“I did not become a vegetarian for my health, I did it for the health of the chickens.” – Isaac Beshevis Singer, Nobel Laureate in Literature, 1978.
I previously noted that the domain of Nature includes two facets – nonhuman living things and the physical environment. Last time I suggested the correct attitude to Nature is respect for all life and reverence for the Earth. First we will expand our view of virtue towards nonhuman life and later we will treat with the environment.
In the Bible, God is said to have allowed the first man, Adam, to name the animals,1 and to have placed the Garden of Eden at his disposal2 (other than the fruit of the tree of knowledge of course). The metaphorical meaning is clear; only an organism as intelligent as Homo sapiens can develop nomenclature and classifications for all living species and subdue its surroundings. Anthropology tells a similar story – early hominids likely went from near total herbivores to scavengers to hunters, manufactured increasingly sophisticated tools, learned to control fire, tamed animals, and developed progressive control over the environment.
Nature left modern humans with an ethical dilemma; most natural predators will struggle to survive without meat and follow instinct rather than deliberation in the choice of sustenance, but humans can survive as herbivores and can choose what to eat. Therefore the choice to eat meat in general is one to kill animals for preference alone. The conscious decision not to eat meat seems to have developed in ancient India with the Hindus, partly due to their consideration of cows as sacred and partly because of the belief in reincarnation. One will only reluctantly eat an animal whose soul may have been a human being, perhaps even a family member of friend in a former life.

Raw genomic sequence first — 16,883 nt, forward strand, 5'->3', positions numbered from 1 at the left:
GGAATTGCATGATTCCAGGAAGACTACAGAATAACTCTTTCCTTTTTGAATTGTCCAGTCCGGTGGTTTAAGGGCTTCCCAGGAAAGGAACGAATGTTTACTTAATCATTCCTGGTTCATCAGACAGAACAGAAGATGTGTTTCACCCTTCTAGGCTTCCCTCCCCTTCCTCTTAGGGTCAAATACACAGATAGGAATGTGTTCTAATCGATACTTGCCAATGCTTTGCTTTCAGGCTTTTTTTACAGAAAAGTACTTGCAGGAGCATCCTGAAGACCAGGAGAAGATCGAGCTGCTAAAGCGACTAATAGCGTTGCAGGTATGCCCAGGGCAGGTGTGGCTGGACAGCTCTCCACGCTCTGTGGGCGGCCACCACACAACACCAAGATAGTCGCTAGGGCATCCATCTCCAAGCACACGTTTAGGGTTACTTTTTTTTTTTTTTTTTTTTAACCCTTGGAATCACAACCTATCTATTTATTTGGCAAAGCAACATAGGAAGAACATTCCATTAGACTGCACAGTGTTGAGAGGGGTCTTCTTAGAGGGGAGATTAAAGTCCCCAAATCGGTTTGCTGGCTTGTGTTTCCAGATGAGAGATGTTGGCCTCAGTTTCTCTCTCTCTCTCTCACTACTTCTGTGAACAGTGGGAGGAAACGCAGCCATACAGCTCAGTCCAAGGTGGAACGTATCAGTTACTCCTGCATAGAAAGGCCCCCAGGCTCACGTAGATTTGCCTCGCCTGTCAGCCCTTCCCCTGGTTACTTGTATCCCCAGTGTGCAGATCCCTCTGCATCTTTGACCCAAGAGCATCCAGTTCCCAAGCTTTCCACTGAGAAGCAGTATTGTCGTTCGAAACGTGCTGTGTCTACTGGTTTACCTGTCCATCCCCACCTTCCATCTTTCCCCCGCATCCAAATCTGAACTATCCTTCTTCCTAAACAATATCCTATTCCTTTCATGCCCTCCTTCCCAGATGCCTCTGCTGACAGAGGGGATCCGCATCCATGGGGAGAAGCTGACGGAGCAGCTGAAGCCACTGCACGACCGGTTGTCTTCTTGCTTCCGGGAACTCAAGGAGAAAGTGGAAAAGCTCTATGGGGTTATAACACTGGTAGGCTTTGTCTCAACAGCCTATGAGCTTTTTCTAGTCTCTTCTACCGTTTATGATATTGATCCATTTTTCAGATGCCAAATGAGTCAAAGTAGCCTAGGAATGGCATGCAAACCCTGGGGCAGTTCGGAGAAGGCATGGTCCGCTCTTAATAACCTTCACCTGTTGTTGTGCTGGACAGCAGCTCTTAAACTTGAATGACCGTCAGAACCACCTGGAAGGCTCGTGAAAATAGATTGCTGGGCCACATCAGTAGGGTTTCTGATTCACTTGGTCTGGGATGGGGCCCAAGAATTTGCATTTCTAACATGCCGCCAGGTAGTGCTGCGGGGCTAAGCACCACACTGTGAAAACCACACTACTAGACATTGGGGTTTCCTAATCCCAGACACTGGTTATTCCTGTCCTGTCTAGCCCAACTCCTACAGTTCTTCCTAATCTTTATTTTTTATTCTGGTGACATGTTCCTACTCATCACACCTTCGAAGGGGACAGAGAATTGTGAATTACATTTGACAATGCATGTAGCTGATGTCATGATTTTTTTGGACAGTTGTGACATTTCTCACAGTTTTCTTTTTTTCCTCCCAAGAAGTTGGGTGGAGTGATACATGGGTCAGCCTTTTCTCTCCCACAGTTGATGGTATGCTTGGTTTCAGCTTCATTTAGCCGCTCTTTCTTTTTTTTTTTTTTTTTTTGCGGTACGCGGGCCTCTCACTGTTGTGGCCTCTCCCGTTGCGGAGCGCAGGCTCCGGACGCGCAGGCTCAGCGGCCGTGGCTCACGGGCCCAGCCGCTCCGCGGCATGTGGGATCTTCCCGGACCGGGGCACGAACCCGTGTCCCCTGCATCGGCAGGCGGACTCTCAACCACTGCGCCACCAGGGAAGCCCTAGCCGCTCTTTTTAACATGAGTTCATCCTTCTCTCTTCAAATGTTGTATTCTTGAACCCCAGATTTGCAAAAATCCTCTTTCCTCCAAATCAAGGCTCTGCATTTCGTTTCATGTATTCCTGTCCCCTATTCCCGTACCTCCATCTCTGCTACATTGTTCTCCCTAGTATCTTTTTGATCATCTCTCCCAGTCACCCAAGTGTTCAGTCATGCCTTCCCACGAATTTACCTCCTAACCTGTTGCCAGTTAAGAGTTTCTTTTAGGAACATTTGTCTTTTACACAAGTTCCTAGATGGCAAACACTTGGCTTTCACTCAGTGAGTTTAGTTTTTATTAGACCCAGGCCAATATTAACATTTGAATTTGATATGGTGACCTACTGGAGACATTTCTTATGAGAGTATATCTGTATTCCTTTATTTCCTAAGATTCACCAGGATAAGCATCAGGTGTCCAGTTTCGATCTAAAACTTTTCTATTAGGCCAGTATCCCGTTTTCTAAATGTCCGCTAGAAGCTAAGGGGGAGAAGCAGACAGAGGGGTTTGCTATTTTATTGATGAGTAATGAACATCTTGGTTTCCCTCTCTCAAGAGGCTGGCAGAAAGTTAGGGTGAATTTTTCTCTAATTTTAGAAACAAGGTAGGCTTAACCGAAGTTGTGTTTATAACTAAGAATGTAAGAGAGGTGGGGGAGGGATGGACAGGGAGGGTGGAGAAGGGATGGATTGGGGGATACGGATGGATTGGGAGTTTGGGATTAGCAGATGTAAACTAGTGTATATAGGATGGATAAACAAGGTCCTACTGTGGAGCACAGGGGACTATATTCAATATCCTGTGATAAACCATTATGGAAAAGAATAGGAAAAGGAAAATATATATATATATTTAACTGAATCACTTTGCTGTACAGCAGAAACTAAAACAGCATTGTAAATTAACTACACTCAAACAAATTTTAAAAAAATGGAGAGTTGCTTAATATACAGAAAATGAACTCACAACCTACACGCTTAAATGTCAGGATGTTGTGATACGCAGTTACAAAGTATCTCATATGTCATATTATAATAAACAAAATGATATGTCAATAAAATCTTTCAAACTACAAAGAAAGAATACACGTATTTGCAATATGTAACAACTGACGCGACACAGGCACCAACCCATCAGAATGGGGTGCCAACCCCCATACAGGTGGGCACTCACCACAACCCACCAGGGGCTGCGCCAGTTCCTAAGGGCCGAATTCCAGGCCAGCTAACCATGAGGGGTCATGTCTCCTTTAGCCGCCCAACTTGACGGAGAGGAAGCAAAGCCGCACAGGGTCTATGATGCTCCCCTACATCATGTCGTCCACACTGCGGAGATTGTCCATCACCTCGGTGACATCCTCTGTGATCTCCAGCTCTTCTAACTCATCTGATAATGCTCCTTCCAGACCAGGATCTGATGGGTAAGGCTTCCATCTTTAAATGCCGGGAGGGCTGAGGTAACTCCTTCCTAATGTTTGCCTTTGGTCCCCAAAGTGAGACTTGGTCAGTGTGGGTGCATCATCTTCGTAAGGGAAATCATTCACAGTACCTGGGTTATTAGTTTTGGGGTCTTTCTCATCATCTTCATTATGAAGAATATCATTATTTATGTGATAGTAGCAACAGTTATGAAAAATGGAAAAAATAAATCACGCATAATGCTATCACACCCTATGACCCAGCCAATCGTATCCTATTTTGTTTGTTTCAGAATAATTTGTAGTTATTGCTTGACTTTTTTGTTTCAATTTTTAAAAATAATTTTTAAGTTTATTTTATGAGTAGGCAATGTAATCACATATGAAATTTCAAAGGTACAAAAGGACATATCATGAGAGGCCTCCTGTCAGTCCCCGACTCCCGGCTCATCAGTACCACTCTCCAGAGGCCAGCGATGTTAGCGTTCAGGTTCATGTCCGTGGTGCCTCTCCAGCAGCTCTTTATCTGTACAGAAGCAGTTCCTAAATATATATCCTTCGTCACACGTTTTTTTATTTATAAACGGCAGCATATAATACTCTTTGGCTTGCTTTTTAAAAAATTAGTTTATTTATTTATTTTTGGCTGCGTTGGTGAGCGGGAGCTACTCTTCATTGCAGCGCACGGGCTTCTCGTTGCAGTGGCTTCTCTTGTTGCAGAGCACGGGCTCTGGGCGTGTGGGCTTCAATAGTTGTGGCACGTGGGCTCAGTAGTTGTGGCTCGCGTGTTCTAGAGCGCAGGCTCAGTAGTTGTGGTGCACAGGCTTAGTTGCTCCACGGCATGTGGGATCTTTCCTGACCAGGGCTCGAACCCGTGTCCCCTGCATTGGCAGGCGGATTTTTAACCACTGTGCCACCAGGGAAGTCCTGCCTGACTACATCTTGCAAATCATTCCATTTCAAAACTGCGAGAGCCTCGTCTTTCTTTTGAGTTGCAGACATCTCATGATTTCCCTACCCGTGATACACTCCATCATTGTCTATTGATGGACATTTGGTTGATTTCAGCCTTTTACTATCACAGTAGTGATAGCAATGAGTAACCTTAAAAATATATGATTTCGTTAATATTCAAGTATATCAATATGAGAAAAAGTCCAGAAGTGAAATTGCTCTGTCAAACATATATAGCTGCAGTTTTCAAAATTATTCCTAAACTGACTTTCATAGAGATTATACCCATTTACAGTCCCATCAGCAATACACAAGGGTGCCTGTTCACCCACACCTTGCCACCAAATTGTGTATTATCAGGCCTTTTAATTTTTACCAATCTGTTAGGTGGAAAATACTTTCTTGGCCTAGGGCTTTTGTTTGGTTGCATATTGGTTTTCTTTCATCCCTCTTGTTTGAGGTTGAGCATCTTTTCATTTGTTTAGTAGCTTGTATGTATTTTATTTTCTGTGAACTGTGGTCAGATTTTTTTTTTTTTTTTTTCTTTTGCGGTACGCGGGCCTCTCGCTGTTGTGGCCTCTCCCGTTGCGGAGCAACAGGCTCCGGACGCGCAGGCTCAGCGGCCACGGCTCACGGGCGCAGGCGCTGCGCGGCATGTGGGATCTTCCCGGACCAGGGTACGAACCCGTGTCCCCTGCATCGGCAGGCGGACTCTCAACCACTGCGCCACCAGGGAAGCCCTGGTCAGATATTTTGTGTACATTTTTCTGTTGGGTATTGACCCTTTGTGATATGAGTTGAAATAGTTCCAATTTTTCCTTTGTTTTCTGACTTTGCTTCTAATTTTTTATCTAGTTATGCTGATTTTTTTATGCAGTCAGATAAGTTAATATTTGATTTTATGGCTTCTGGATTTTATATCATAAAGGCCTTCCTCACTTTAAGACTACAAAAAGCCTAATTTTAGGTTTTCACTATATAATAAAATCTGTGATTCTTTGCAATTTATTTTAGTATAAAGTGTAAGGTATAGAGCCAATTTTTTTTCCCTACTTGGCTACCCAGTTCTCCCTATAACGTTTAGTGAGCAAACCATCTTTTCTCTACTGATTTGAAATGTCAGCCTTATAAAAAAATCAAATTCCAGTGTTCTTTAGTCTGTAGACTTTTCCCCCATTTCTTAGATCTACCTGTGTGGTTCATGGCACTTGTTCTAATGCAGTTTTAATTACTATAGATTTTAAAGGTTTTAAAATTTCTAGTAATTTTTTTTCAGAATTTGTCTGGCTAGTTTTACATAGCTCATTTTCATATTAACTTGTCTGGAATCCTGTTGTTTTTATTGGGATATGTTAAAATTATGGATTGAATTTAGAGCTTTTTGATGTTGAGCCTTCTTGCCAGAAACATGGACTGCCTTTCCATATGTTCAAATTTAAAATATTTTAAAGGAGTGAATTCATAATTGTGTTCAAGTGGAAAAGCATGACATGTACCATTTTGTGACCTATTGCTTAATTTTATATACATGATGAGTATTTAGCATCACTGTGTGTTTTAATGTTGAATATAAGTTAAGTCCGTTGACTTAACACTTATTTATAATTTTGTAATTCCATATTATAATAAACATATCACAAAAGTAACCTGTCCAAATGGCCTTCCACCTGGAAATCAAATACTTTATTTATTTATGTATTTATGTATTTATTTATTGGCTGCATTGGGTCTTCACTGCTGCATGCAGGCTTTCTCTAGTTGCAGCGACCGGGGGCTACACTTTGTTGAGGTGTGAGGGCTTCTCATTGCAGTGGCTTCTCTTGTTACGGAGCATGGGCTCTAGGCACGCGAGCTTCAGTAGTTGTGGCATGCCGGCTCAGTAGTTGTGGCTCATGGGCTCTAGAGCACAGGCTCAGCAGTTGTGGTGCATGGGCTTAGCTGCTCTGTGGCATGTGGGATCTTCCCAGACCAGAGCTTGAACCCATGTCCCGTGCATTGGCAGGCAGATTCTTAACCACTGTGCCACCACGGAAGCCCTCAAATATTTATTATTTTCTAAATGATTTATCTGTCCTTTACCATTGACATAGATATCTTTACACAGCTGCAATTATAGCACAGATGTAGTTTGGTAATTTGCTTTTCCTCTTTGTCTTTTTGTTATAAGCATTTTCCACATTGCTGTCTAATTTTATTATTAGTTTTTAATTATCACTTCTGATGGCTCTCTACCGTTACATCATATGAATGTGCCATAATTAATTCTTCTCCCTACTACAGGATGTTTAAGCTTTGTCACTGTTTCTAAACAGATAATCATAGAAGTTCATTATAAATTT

In sixth century B.C.E. India, a wandering ascetic son of a nobleman achieved the title of Jina (‘conquerer’), assumed the name Mahavira (‘Great Hero’), and founded a philosophy called Jainism. Among the doctrines of this skeptic creed is the belief that the means to release from the cycle of rebirth is complete ahsima – abstinence from injury to any living thing. Here we find radical protection of all life forms: water is strained and air filtered to avoid ingesting living things, agriculture is forbidden as tilling the soil kills insects and worms, and one sweeps the ground in front of one’s steps to avoid trampling on tiny animals.3 This may seem excessive, irrational, or impossible, but it offers us an example of the extreme respect of life some people have considered and embraced.
(continued next post)
3Durant, Will, Our Oriental Heritage, Simon and Schuster, New York, 1954, pages 419-422.